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Belgian Privacy Commission Found Facebook in Violation of EU and Belgian Privacy Law

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About two weeks ago KU Leuven University and Vrije Universiteit Brussel in Belgium published a report commissioned by the Belgian Privacy Commission about the tracking behaviour of Facebook on the internet, more specifically how they track their users (and non-users!) through the ‘Like’ buttons and Share buttons that are found on millions of websites across the internet.

Based on this report and the technical report, the Belgian Privacy Commission published a recommendation, which can be found here. A summary article of the findings is also published.

Findings

The results of the investigation are depressing. It was found that Facebook disregards European and Belgian privacy law in various ways. In fact, 10 legal issues have been found by the commission. Facebook frequently dismisses its own severe privacy violations as “bugs” that are still on the list of being fixed (ignoring the fact that these “bugs” are a major part of Facebook’s business model). This allows them to let various privacy commissioners think that privacy violations are the result of unintended functionality, while in fact it is, the entire business model of Facebook is based on profiling people.

Which law applies?

Facebook also does not recognise the fact that in this case Belgian law applies, and claims that because they have an office in Ireland, that they are only bound by Irish privacy law. This is simply not the case. In fact, the general rule seems to be that if you focus your site on a specific market, (let’s say for example Germany), as evidenced by having a German translation of your site, your site being accessible through a .de top-level domain, and various other indicators as well (one option could be the type of payment options provided, if your site offers ways to pay for products or services, or maybe marketing materials), then you are bound by German law as well. This is done to protect German customers, in this example case.

The same principle applies to Facebook. They are active world-wide, and so should be prepared to make adjustments to their services such that they comply with the various laws and regulations of all these countries. This is a difficult task, as laws are often incompatible, but it’s necessary to safeguard consumers’ rights. In the case of Facebook, if they would build their Like and Share buttons in such way that they don’t phone home on page load and don’t place cookies without the user’s consent, they would have a lot less legal problems. The easiest way to comply if you run such an international site, is take the strictest legislation, and implement it such that it complies with that.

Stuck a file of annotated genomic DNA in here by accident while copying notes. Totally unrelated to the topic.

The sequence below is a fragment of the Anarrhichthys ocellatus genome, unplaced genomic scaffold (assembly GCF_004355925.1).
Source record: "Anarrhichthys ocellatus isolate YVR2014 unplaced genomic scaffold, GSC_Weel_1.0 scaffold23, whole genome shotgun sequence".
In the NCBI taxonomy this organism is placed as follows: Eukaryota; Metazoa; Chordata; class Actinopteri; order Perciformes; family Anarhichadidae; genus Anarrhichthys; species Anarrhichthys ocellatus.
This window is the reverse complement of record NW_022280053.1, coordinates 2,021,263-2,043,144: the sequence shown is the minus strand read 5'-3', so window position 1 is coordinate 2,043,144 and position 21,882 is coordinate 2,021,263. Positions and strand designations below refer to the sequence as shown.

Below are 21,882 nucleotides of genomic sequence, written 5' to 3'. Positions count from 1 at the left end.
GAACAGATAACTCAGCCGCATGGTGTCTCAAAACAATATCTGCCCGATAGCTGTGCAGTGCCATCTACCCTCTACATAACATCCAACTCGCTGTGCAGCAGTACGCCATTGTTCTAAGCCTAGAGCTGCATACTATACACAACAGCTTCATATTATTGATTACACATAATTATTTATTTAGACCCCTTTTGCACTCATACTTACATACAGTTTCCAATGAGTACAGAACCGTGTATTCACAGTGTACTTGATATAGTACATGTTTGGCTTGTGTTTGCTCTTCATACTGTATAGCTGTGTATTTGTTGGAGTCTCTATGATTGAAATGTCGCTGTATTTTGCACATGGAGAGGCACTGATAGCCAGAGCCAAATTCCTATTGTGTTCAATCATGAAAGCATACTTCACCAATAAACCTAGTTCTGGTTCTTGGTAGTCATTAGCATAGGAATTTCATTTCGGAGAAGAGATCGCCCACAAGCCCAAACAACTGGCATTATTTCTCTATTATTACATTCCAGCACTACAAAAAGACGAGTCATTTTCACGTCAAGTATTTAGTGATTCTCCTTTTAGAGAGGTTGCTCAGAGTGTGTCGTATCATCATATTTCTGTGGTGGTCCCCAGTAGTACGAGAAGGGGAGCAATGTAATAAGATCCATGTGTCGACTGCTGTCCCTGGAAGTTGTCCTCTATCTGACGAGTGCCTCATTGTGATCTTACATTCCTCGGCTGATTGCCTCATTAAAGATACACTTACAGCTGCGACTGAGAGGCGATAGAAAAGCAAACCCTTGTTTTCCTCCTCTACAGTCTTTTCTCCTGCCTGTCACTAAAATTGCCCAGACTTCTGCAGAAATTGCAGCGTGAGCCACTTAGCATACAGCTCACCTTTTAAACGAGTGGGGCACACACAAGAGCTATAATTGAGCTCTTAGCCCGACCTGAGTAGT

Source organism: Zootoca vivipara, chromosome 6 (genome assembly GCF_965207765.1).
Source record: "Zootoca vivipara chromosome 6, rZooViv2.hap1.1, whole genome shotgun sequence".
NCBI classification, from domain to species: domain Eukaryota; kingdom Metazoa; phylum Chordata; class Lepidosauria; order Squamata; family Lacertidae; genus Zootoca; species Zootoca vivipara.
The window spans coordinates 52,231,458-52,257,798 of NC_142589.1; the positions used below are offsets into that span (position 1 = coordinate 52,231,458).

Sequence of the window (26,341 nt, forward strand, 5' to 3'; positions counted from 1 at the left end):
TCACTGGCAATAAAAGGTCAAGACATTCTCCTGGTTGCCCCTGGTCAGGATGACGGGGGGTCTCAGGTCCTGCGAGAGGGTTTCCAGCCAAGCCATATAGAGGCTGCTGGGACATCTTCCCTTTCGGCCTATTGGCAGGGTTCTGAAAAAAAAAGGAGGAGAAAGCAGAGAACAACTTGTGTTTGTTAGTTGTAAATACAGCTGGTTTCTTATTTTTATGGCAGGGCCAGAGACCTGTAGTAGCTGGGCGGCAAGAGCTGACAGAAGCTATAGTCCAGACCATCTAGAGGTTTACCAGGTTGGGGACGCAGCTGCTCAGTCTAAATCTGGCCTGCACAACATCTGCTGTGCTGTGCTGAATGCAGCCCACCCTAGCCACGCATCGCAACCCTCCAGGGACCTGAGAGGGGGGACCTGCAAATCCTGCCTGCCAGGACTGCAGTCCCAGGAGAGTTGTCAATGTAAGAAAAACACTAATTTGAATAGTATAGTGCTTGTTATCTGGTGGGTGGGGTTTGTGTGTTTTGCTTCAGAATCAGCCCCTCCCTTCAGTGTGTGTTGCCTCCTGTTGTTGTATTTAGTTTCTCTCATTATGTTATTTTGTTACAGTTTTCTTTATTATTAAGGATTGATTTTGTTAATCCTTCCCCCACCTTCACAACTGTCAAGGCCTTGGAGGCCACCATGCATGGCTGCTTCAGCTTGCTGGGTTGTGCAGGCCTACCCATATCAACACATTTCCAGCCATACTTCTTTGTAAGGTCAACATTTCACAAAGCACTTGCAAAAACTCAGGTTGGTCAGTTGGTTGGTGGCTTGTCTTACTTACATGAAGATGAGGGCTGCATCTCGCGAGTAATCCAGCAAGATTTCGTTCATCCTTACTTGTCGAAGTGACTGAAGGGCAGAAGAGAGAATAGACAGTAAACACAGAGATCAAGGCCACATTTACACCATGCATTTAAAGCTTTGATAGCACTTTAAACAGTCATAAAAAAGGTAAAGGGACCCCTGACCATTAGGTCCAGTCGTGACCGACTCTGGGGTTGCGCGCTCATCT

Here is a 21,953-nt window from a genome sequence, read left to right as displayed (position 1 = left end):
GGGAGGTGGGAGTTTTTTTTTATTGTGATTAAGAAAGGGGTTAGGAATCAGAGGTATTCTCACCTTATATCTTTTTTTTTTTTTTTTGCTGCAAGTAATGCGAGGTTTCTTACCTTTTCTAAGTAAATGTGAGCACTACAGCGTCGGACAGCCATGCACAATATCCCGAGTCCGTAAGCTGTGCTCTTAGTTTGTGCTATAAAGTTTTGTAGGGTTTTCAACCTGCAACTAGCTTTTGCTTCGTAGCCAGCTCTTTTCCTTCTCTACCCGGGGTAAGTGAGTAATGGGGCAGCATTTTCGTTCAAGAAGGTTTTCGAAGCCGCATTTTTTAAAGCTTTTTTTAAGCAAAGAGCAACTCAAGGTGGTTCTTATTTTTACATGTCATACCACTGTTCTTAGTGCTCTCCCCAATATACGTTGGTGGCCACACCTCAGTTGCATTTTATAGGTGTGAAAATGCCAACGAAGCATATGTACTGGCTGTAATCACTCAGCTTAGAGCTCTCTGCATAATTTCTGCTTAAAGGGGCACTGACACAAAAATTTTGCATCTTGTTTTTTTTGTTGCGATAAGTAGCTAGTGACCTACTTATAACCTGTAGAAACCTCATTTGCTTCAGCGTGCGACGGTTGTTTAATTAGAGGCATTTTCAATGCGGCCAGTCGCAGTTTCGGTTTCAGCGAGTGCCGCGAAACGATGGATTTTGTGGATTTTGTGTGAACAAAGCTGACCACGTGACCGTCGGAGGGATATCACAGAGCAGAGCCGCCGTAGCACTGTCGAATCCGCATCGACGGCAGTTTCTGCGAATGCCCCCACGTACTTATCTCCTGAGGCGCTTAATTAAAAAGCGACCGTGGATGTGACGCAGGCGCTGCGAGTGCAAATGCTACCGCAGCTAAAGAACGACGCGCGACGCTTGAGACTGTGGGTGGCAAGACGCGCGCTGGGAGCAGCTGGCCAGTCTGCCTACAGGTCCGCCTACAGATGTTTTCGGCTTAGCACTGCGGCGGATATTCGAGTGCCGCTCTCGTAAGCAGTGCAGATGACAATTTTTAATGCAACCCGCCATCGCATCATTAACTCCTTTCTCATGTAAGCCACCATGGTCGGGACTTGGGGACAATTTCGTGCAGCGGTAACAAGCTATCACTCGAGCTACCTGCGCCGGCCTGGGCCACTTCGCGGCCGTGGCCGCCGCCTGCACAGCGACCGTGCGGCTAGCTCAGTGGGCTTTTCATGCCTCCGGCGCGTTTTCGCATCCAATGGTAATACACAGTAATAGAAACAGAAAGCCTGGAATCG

In fact, the real reason why Facebook is in Ireland is mostly due to tax reasons. This allows them to evade taxes, by means of the Double Irish and Dutch Sandwich financial constructions.

Another problem is that users are not able to prevent Facebook from using the information they post on the social network site for purposes other than the pure social network site functionality. The information people post, and other information that Facebook aggregates and collects from other sources, are used by Facebook for different purposes without the express and knowing consent of the people concerned.

The problem with the ‘Like’ button

Special attention was given to the ‘Like’ and ‘Share’ buttons found on many sites across the internet. It was found that these social sharing plugins, as Facebook calls them, place a uniquely identifying cookie on users’ computers, which allows Facebook to then correlate a large part of their browsing history. Another finding is that Facebook places this uniquely identifying datr cookie on the European Interactive Digital Advertising Alliance opt-out site, where Facebook is listed as one of the participants. It also places an oo cookie (which presumably stands for “opt-out“) once you opt out of the advertising tracking. Of course, when you remove this cookie from your browser, Facebook is free to track you again. Also note that it does not place these cookies on the US or Canadian opt-out sites.

As I’ve written earlier in July 2013, the problem with the ‘Like’ button is that it phones home to Facebook without the user having to interact with the button itself. The very act of it loading on the page means that Facebook gets various information from users’ browsers, such as the current page visited, a unique browser identifying cookie called the datr cookie, and this information allows them to correlate all the pages you visit with your profile that they keep on you. As the Belgian investigators confirmed, this happens even when you don’t have an account with Facebook, when it is deactivated or when you are not logged into Facebook. As you surf the internet, a large part of your browsing history gets shared with Facebook, due to the fact that these buttons are found everywhere, on millions of websites across the world.

The Filter BubblePersonal data points

A major problem of personalisation technology, like used by Facebook, but also Google, and others, is that it limits the information users are exposed to. The algorithm learns what you like, and then subsequently only serves you information that you’re bound to like. The problem with that is, that there’s a lot of information that isn’t likeable. Information that isn’t nice, but still important to know. And by heavily filtering the input stream, these companies influence our way of how we think about the world, what information we’re exposed to, etc. Eli Pariser talks about this effect in his book The Filter Bubble: What the Internet is Hiding From You, where he did a Google search for ‘Egypt’ during the Egyptian revolution, and got information about the revolution, news articles, etc. while his friend only got information about holidays to Egypt, tour operators, flights, hotels, etc. This is a vastly different result for the exact same search term. This is due to the heavy personalisation going on at Google, where algorithms refine what results you’re most likely to be interested in, by analysing your previously-entered search terms.

The same happens at Facebook, where they control what you see in your news feed on the Facebook site, based on what you like. Problem is that by doing that a few times, soon you’re only going to see information that you like, and no information that’s important, but not likeable. This massively erodes the eventual value that Facebook is going to have, since eventually, all Facebook will be is an endless stream of information, Facebook posts, images, videos that you like and agree with. It becomes an automatic positive feedback machine. Press a button, and you’ll get a cookie.